The spectral woman who still supervises the Phoenix Inn oriental restaurant in Alhambra; Kabar, Rudolf Valentino's Great Dane, who still lollops about the Los Angeles Pet Cemetery; the reputedly haunted Renaissance Los Angeles Airport hotel, part of the Marriott chain; the ghostly couple who haunt the Marriott Anaheim Fairfield Inn, Anaheim; the sirens, serpents and flying monsters that once inhabited Santa Barbara Island and which may, perhaps, be reawakened one day; the beautiful but sad Amanda, said to haunt Room 325 of the Vagabond Motel, San Diego; the spectral white deer of San Diego's Presidio Park; and the little phantom girl who knocks on the door of Room 42 and the spectral madame of Room 33 who are among the ghosts of the San Remo Hotel, San Francisco, are more weird folklore associated with California.
The ghost who still makes phone calls from Room 1007 of the Paso Robles Hotel, San Francisco; the wraiths of Camp Comfort County Park, which include a phantom horsewoman, a charred man, a headless man riding a motor bike, a bloody bride and a demonic hound that watches over the tomb of a vampire; the phantom policeman of Golden Gate Park, San Francisco, who hands out real but not legal speeding tickets; San Diego's haunted Horton Grand Hotel; the spectral prisoners of Alcatraz; the Mennonite Lady in White of Adelaida Cemetery, who on Friday nights puts flowers on the grave of a child; Santa Paula's horned, white and hairy anthropoid, the Billiwhack Monster; the ghostly sailors of the aircraft carrier USS Hornet in Alameda; and the spirit of schoolteacher Miss Mary Lake in Room 410 of the Queen Anne Hotel in San Francisco, which was once a girls' school, are yet more strange folktales of California.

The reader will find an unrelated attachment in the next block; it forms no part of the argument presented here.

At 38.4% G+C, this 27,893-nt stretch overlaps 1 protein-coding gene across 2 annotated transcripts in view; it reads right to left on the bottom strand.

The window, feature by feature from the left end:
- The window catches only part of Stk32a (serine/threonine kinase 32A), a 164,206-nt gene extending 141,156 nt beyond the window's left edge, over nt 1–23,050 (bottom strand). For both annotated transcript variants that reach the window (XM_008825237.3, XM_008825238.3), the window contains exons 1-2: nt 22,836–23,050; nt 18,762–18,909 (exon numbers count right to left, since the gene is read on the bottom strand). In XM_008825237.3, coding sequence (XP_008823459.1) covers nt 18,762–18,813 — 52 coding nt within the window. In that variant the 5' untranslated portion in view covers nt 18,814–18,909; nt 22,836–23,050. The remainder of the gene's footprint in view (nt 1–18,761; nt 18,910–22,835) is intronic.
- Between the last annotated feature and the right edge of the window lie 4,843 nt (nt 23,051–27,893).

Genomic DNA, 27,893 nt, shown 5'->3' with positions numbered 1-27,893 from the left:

Welcome to the United States. Being familiar with the USA is as important in the modern Grand Tour as familiarity with Europe. San Francisco, St Louis, Indianapolis, Atlanta, San Diego, Detroit, Philadelphia, New York, Fort Lauderdale, Seattle, Lake Tahoe, Corpus Christi, Kansas City, New Orleans, Fairbanks, Dallas, Atlantic City, Sacramento, Houston, Los Angeles, Phoenix, Miami, Albuquerque, Skagway, Anchorage, Honolulu, Washington DC, Sitka, Santa Fe, Minneapolis, Las Vegas, Savannah, Chicago, Salt Lake City, Juneau and Boston are among the most famous cities in the USA. Other American mainland sites that should not be missed if a visitor to America, or an American for that matter, is to be regarded as well travelled, include The Okefenokee Swamp, the Everglades, Yellowstone National Park, the Grand Canyon, the Ozarks, the beach at Waikiki in Hawaii, Mount McKinley and fabulous wildlife in Denali National Park, Bryce Canyon, Mount Rainier National Park, the wild west town of Tombstone, the Appalachians, Marvellous scenery and sea life in Kenai Fjords National Park, the Disney resorts, the Florida Keys, the plantations and bayous of the Mississippi Delta, Route 66, the Arctic wilderness of Alaska, Hawaiian volcanoes such as Mauna Loa, Glacier Bay National Park, the California coastline, rodeos, Mount Rushmore, the Adirondacks, Native American nations such as the Navajo and the Hopi, Niagara Falls and Yosemite National Park.
The United States of America are so enormous that even most Americans cannot "know" all of their own country. Even visiting every state would be a major undertaking. It is possible, however, to visit the iconic places known all over the world, especially through Hollywood movies. We hope that you found today's Camelopard tip useful.